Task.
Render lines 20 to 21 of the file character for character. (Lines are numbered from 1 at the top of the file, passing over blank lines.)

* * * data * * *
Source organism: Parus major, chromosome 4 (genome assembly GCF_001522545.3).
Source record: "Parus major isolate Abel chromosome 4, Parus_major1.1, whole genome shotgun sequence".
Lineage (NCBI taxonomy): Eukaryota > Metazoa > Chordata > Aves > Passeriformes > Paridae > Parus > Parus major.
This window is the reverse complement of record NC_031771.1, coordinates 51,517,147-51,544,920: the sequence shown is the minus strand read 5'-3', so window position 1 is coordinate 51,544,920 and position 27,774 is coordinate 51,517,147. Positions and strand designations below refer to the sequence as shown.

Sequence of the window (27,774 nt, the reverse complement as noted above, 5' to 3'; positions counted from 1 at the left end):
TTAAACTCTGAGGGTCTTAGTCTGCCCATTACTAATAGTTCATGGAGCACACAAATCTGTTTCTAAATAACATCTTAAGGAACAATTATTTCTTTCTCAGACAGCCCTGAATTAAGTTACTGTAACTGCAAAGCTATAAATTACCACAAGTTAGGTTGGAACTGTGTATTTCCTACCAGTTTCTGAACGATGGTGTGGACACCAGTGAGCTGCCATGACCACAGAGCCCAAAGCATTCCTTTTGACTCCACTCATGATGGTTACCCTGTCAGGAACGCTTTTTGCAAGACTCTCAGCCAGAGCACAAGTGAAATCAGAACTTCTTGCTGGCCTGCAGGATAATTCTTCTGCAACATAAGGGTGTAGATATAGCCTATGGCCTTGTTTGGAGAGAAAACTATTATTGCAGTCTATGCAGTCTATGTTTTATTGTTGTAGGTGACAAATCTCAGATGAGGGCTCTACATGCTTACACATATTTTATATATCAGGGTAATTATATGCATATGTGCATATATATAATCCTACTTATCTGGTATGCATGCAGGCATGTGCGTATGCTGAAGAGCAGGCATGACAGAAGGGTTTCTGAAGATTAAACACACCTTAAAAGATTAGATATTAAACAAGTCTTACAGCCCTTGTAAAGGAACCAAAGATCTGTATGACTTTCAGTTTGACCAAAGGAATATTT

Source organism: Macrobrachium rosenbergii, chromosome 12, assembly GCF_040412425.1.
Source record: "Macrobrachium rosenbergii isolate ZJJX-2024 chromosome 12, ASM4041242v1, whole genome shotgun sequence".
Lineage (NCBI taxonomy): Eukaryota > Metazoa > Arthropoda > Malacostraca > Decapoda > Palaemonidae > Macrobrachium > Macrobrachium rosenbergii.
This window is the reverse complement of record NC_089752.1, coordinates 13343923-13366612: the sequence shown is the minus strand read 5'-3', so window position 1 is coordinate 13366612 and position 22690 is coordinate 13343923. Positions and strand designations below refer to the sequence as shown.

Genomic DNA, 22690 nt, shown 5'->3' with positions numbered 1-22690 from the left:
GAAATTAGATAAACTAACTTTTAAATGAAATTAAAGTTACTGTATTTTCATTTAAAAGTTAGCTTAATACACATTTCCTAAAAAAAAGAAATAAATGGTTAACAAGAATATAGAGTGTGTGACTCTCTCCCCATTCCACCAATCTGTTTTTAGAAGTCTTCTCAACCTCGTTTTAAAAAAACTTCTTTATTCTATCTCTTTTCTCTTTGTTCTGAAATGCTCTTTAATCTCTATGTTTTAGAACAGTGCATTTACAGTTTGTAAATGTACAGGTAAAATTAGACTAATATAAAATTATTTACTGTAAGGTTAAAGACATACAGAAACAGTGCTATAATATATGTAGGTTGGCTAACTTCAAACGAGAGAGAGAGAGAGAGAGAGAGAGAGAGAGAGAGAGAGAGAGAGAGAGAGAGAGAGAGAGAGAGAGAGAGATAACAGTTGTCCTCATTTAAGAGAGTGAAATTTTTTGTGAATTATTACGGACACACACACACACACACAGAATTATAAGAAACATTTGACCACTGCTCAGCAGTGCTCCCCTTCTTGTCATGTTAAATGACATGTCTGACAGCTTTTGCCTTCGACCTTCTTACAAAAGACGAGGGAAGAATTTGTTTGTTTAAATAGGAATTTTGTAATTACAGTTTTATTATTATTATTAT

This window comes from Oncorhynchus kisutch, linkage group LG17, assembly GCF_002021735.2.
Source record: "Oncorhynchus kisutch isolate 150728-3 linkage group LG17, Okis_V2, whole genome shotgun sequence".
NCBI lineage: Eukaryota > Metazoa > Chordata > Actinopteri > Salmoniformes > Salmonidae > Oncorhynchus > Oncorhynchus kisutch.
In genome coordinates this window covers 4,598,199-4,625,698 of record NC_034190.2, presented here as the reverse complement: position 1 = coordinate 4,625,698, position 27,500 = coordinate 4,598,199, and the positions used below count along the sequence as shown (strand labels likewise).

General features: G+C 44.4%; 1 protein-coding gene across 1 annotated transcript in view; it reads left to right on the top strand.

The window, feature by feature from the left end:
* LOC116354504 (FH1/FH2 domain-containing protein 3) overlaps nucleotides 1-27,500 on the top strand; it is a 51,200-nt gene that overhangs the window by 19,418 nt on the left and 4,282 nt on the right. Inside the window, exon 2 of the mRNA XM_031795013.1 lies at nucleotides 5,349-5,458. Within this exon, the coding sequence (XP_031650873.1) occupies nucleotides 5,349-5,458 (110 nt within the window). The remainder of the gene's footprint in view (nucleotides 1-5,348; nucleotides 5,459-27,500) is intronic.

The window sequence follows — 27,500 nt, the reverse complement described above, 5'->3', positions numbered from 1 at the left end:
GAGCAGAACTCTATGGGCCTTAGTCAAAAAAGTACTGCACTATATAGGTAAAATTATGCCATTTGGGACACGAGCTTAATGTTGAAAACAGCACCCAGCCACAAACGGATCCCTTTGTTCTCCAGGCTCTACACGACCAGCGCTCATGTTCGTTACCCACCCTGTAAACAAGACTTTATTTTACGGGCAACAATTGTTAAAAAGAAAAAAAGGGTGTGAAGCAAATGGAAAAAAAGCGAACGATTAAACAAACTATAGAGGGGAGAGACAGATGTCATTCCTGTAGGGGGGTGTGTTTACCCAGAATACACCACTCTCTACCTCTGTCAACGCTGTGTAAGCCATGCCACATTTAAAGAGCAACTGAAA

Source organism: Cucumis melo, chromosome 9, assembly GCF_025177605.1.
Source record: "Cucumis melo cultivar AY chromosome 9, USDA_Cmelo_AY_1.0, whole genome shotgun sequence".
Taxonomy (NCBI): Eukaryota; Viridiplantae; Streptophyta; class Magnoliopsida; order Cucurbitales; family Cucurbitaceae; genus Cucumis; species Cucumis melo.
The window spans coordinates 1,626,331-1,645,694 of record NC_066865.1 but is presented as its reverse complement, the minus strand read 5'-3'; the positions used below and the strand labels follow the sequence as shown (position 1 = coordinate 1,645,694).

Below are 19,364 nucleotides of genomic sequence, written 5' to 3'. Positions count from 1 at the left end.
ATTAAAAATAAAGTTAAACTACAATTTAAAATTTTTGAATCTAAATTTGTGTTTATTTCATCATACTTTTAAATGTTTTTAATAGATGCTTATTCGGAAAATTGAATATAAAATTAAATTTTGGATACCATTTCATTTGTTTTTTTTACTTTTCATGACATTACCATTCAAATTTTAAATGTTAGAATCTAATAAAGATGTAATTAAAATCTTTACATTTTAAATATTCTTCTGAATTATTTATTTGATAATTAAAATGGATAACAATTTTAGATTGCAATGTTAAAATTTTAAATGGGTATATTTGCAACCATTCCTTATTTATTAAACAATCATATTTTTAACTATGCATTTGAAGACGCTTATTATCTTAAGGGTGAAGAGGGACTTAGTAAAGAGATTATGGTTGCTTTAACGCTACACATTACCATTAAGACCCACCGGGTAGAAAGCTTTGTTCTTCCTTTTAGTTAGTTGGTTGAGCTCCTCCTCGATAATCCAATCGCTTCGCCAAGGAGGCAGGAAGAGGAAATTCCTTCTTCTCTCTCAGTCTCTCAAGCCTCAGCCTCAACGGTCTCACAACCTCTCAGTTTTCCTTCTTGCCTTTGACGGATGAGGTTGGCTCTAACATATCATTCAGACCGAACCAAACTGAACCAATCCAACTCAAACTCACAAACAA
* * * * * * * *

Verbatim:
The window sequence follows — 27,500 nt, the reverse complement described above, 5'->3', positions numbered from 1 at the left end:
GAGCAGAACTCTATGGGCCTTAGTCAAAAAAGTACTGCACTATATAGGTAAAATTATGCCATTTGGGACACGAGCTTAATGTTGAAAACAGCACCCAGCCACAAACGGATCCCTTTGTTCTCCAGGCTCTACACGACCAGCGCTCATGTTCGTTACCCACCCTGTAAACAAGACTTTATTTTACGGGCAACAATTGTTAAAAAGAAAAAAAGGGTGTGAAGCAAATGGAAAAAAAGCGAACGATTAAACAAACTATAGAGGGGAGAGACAGATGTCATTCCTGTAGGGGGGTGTGTTTACCCAGAATACACCACTCTCTACCTCTGTCAACGCTGTGTAAGCCATGCCACATTTAAAGAGCAACTGAAA